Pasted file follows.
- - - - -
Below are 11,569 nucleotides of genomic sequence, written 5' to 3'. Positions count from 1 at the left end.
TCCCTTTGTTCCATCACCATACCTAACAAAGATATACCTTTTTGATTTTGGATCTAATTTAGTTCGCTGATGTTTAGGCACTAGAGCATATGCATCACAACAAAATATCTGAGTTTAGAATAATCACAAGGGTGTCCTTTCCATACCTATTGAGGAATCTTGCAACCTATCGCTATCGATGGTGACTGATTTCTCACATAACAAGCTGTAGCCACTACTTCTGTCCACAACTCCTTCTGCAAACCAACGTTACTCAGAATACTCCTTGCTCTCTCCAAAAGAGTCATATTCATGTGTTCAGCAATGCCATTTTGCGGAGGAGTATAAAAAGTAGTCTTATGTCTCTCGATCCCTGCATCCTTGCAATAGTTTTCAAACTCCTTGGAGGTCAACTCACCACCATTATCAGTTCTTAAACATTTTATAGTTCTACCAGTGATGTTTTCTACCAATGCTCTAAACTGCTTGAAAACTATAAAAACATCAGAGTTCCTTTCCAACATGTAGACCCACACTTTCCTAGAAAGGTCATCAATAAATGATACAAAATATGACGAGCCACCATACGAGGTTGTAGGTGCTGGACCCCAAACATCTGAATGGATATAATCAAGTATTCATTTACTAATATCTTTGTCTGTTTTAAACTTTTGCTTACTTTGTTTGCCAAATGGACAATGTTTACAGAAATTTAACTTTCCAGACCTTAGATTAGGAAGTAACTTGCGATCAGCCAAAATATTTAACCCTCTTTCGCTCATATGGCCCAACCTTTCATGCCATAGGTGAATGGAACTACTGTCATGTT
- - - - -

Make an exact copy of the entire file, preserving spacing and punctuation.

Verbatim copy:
Below are 11,569 nucleotides of genomic sequence, written 5' to 3'. Positions count from 1 at the left end.
TCCCTTTGTTCCATCACCATACCTAACAAAGATATACCTTTTTGATTTTGGATCTAATTTAGTTCGCTGATGTTTAGGCACTAGAGCATATGCATCACAACAAAATATCTGAGTTTAGAATAATCACAAGGGTGTCCTTTCCATACCTATTGAGGAATCTTGCAACCTATCGCTATCGATGGTGACTGATTTCTCACATAACAAGCTGTAGCCACTACTTCTGTCCACAACTCCTTCTGCAAACCAACGTTACTCAGAATACTCCTTGCTCTCTCCAAAAGAGTCATATTCATGTGTTCAGCAATGCCATTTTGCGGAGGAGTATAAAAAGTAGTCTTATGTCTCTCGATCCCTGCATCCTTGCAATAGTTTTCAAACTCCTTGGAGGTCAACTCACCACCATTATCAGTTCTTAAACATTTTATAGTTCTACCAGTGATGTTTTCTACCAATGCTCTAAACTGCTTGAAAACTATAAAAACATCAGAGTTCCTTTCCAACATGTAGACCCACACTTTCCTAGAAAGGTCATCAATAAATGATACAAAATATGACGAGCCACCATACGAGGTTGTAGGTGCTGGACCCCAAACATCTGAATGGATATAATCAAGTATTCATTTACTAATATCTTTGTCTGTTTTAAACTTTTGCTTACTTTGTTTGCCAAATGGACAATGTTTACAGAAATTTAACTTTCCAGACCTTAGATTAGGAAGTAACTTGCGATCAGCCAAAATATTTAACCCTCTTTCGCTCATATGGCCCAACCTTTCATGCCATAGGTGAATGGAACTACTGTCATGTT